Casablanca / Loving freedom
“With the whole world crumbling, we pick this time to fall in love” and “we’ll always have Paris” are two of the most famous quotes from one of the best films of all time. Casablanca (1942) is an explicit declaration of absolute love for freedom (as painful as that is!) Open warfare on selfishness and imposition. Because sometimes there is no greater gesture of love than a goodbye, surrender, letting go of the person we love so that they reach a happiness one can’t, knows how to or won’t offer them. “Go with him, Ilsa,” Rick demands.
- When? It should be prescribed at least once a month, every year for the rest of your lives. Maybe it isn’t so therapeutic (which it is) as pedagogical: values, principles, dignity, courage…
- Who with? Alone or with company, you’ll enjoy it either way. A being on this planet who isn’t passionate about this film directed by Michael Curtiz is yet to be found (and if you find one, don’t trust it and warn the authorities of good taste immediately). Whether it’s because of the warlike context or because Humphrey Bogart emanates testosterone even when he’s being cheesy, this is a love film that even the least romantic can perfectly tolerate.
- OS As times goes by. It’s addictive, so don’t panic if you find yourself saying “Play it again, Sam.”
Guess who’s coming to dinner / Interracial love
In addition to predicting the arrival of Barack Obama to the White House 40 years early, it depicts the prejudices, reluctance and moral dilemmas a liberal Democrat faces when his white daughter announces she is going to marry a black doctor. Considering you just have to love anything with the cinematographic and sentimental couple of Katherine Hepburn and Spencer Tracey in it, this comedy’s intelligent and always current script that tears down racial taboos makes us love Stanley Kramer’s Guess who’s coming to dinner (1967) forever. Tracey’s final intervention is worth reproducing as a whole but I’ll highlight these other two quotes from the film: “But you think of yourself as a coloured man. I think of myself as a man.” and “It’s not just that he doesn’t care about our colour difference, it’s that he seems to think there is no difference.”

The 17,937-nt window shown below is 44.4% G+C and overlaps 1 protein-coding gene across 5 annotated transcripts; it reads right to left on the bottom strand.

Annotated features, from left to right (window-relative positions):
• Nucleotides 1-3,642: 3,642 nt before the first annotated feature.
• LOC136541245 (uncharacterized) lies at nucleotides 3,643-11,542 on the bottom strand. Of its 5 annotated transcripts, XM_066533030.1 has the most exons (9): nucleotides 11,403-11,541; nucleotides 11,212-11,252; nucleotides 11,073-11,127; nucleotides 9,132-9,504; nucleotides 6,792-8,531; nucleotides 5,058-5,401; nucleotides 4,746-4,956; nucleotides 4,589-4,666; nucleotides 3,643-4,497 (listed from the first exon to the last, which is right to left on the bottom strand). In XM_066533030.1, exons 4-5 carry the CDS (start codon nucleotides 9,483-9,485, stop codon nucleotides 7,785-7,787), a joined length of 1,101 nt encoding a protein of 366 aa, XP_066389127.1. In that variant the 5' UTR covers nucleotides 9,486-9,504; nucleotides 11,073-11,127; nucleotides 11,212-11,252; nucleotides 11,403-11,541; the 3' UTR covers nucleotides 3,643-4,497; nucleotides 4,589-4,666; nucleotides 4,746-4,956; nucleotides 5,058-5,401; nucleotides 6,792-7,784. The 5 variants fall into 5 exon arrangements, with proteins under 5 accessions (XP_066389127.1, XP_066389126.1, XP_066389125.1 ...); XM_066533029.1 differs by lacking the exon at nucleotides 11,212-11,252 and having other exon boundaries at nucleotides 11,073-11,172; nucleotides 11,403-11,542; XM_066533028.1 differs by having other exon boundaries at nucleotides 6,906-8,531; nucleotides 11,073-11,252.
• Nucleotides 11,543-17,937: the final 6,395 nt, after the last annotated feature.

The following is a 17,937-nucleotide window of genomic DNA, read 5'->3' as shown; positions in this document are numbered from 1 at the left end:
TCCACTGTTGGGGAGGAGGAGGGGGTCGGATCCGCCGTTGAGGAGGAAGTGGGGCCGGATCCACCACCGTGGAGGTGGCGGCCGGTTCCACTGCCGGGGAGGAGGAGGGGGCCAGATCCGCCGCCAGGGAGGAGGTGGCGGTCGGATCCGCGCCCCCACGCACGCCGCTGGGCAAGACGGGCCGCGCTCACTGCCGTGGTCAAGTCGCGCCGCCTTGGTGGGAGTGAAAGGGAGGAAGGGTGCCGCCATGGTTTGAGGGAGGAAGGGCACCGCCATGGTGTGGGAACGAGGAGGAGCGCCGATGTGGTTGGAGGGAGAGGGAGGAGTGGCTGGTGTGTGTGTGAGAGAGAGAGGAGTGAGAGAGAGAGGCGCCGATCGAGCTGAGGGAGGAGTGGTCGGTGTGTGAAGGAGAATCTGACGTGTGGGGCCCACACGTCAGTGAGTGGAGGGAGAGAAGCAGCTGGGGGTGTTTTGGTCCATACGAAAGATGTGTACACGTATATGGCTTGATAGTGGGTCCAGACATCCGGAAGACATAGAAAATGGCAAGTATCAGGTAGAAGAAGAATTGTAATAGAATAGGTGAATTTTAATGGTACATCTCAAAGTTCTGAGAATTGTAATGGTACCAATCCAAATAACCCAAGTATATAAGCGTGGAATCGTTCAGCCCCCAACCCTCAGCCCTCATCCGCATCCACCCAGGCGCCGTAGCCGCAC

- When? When you don’t dare to jump a barrier for fear of what others may think.
- Who with? Better alone, so you can really enjoy the dialogues.
The Danish girl / LGTB Love
The Danish girl (2015) narrates through visual poetry the real story of the artist Lili Elbe (1882-1931), the first man (Einar Wegener) who underwent gender reassignment surgery, and his wife Gerda, also a painter, who supported him and remained at his side throughout his life. “This film is the portrait of a couple who goes through a profound change with love as their guide,” explained director Tom Hooper. “I love you, because you are the only person who made sense of me. And made me, possible”, says Lili to Gerda.
- When? When we doubt whether fighting to be oneself is worth it.
- Who with? Accompanied by someone who has a great sensitivity to be able to be in silence when the film is over and then start a very long conversation.
The curious case of Benjamin Button / Love against the clock
“We’re meant to lose the people we love. How else would we know how important they are to us?” The curious case of Benjamin Button (2008) is based on a short story written in the 20s by F. Scott Fitzgerald, who, in turn, was inspired by a quote from Mark Twain: “Life would be infinitely happier if we could only be born at the age of eighty and gradually approach eighteen.” However, as the film proves, Twain’s life proposal would be equally or more painful. The love story between Benjamin and Daisy which completely disregards age is perhaps the best thing about this extraordinary fable. Cate Blanchett plays the role of the woman who has to accept the process of ageing while the person she loves goes through the opposite process.
- When? When you’re not in a hurry. The film is three hours long.
- Who with? You’ll enjoy it on your own or with company.
Untouchable / Loving someone you would have never loved